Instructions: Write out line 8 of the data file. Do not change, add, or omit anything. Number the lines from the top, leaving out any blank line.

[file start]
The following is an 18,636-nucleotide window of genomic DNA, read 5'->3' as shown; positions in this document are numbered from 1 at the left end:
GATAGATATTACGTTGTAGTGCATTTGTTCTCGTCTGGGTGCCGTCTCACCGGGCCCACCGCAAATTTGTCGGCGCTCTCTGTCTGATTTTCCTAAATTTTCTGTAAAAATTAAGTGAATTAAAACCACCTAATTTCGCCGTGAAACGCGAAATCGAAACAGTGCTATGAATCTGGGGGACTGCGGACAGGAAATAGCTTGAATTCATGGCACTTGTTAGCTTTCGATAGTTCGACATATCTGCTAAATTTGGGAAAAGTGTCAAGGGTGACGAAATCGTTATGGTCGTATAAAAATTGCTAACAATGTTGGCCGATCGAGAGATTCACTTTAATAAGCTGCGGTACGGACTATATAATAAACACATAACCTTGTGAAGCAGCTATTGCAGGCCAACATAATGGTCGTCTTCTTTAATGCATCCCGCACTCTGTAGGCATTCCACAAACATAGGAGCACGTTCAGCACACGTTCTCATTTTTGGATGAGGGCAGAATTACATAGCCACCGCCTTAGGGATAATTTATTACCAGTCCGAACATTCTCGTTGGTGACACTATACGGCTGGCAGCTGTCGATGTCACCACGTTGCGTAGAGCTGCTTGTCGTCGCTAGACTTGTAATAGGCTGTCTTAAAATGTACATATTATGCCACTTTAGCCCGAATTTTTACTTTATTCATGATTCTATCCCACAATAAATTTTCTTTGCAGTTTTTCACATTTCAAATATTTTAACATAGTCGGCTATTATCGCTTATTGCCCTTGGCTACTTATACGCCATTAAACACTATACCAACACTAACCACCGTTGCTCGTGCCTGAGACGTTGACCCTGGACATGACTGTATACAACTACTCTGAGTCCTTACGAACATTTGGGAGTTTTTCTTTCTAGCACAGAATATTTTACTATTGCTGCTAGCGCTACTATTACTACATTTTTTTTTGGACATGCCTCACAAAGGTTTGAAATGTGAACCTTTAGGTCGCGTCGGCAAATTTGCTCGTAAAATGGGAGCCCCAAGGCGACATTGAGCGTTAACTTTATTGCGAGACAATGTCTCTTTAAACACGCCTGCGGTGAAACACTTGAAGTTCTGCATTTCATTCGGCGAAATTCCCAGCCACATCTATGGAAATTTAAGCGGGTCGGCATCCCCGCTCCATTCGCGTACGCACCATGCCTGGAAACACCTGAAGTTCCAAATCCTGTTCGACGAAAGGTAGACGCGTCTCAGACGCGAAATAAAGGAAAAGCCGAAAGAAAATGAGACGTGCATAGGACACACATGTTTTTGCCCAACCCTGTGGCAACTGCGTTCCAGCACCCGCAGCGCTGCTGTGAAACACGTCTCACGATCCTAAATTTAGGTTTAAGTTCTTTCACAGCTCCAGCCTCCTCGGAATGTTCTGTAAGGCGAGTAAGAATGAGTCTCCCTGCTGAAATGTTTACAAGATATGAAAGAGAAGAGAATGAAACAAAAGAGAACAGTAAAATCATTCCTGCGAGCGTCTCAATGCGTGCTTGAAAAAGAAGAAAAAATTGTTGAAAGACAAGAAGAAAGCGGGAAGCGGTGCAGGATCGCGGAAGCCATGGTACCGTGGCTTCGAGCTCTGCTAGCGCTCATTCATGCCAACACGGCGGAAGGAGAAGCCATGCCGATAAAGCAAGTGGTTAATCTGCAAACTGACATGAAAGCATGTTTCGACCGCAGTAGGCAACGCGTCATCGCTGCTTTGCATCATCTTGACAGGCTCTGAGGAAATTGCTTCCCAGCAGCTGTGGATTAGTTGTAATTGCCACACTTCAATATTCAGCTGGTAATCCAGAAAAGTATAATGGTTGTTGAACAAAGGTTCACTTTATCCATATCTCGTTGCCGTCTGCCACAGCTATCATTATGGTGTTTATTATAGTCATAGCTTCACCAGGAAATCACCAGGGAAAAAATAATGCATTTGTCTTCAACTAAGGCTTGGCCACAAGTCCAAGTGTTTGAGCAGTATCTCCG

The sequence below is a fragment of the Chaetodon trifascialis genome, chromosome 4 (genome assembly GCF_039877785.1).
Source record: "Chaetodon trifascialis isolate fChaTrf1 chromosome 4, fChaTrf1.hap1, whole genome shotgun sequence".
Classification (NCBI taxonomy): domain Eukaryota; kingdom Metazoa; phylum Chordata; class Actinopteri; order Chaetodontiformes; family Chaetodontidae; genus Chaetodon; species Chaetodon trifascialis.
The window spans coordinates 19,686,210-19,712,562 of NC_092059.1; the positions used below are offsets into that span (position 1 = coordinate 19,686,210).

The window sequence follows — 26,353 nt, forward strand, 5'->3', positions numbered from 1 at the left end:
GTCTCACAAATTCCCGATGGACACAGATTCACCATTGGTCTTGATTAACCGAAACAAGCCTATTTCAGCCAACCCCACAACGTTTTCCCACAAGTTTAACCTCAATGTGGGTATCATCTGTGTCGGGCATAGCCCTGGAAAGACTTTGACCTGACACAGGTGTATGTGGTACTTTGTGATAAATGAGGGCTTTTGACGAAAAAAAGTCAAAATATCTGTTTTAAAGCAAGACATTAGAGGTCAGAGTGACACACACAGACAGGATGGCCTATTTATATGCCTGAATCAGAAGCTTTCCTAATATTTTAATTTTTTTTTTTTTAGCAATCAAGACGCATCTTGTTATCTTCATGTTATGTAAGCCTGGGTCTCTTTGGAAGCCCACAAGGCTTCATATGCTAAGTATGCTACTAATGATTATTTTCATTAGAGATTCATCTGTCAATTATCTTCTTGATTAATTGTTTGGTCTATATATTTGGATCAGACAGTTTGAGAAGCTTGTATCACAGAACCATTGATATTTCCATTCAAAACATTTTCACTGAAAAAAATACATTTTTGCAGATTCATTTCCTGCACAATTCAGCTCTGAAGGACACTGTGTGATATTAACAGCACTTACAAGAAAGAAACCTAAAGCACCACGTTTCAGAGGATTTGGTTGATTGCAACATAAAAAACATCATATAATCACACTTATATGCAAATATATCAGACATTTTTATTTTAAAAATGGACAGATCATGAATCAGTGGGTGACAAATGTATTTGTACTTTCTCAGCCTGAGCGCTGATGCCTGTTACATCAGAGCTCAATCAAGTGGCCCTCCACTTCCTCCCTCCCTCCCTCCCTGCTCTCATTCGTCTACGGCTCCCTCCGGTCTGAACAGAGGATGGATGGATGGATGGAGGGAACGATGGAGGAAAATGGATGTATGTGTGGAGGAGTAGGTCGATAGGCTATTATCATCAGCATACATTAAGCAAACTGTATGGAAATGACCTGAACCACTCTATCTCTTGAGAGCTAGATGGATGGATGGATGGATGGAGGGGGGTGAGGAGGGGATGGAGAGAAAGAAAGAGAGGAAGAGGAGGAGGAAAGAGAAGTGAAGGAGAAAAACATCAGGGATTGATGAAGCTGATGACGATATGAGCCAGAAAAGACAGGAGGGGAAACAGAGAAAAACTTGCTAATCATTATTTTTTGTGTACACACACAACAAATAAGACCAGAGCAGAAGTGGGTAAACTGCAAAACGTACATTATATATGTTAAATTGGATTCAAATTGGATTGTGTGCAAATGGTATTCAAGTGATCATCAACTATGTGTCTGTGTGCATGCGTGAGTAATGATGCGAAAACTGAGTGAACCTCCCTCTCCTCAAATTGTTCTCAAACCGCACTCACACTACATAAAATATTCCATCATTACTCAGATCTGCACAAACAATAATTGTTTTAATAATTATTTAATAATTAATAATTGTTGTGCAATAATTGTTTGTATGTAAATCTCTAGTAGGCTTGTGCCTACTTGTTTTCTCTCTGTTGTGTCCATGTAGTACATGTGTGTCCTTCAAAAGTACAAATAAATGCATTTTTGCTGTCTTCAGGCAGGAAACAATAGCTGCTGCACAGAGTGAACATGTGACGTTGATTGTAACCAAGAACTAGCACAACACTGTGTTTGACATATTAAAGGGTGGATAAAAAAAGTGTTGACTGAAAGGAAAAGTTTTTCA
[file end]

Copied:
GTCTCACAAATTCCCGATGGACACAGATTCACCATTGGTCTTGATTAACCGAAACAAGCCTATTTCAGCCAACCCCACAACGTTTTCCCACAAGTTTAACCTCAATGTGGGTATCATCTGTGTCGGGCATAGCCCTGGAAAGACTTTGACCTGACACAGGTGTATGTGGTACTTTGTGATAAATGAGGGCTTTTGACGAAAAAAAGTCAAAATATCTGTTTTAAAGCAAGACATTAGAGGTCAGAGTGACACACACAGACAGGATGGCCTATTTATATGCCTGAATCAGAAGCTTTCCTAATATTTTAATTTTTTTTTTTTTAGCAATCAAGACGCATCTTGTTATCTTCATGTTATGTAAGCCTGGGTCTCTTTGGAAGCCCACAAGGCTTCATATGCTAAGTATGCTACTAATGATTATTTTCATTAGAGATTCATCTGTCAATTATCTTCTTGATTAATTGTTTGGTCTATATATTTGGATCAGACAGTTTGAGAAGCTTGTATCACAGAACCATTGATATTTCCATTCAAAACATTTTCACTGAAAAAAATACATTTTTGCAGATTCATTTCCTGCACAATTCAGCTCTGAAGGACACTGTGTGATATTAACAGCACTTACAAGAAAGAAACCTAAAGCACCACGTTTCAGAGGATTTGGTTGATTGCAACATAAAAAACATCATATAATCACACTTATATGCAAATATATCAGACATTTTTATTTTAAAAATGGACAGATCATGAATCAGTGGGTGACAAATGTATTTGTACTTTCTCAGCCTGAGCGCTGATGCCTGTTACATCAGAGCTCAATCAAGTGGCCCTCCACTTCCTCCCTCCCTCCCTCCCTGCTCTCATTCGTCTACGGCTCCCTCCGGTCTGAACAGAGGATGGATGGATGGATGGAGGGAACGATGGAGGAAAATGGATGTATGTGTGGAGGAGTAGGTCGATAGGCTATTATCATCAGCATACATTAAGCAAACTGTATGGAAATGACCTGAACCACTCTATCTCTTGAGAGCTAGATGGATGGATGGATGGATGGAGGGGGGTGAGGAGGGGATGGAGAGAAAGAAAGAGAGGAAGAGGAGGAGGAAAGAGAAGTGAAGGAGAAAAACATCAGGGATTGATGAAGCTGATGACGATATGAGCCAGAAAAGACAGGAGGGGAAACAGAGAAAAACTTGCTAATCATTATTTTTTGTGTACACACACAACAAATAAGACCAGAGCAGAAGTGGGTAAACTGCAAAACGTACATTATATATGTTAAATTGGATTCAAATTGGATTGTGTGCAAATGGTATTCAAGTGATCATCAACTATGTGTCTGTGTGCATGCGTGAGTAATGATGCGAAAACTGAGTGAACCTCCCTCTCCTCAAATTGTTCTCAAACCGCACTCACACTACATAAAATATTCCATCATTACTCAGATCTGCACAAACAATAATTGTTTTAATAATTATTTAATAATTAATAATTGTTGTGCAATAATTGTTTGTATGTAAATCTCTAGTAGGCTTGTGCCTACTTGTTTTCTCTCTGTTGTGTCCATGTAGTACATGTGTGTCCTTCAAAAGTACAAATAAATGCATTTTTGCTGTCTTCAGGCAGGAAACAATAGCTGCTGCACAGAGTGAACATGTGACGTTGATTGTAACCAAGAACTAGCACAACACTGTGTTTGACATATTAAAGGGTGGATAAAAAAAGTGTTGACTGAAAGGAAAAGTTTTTCA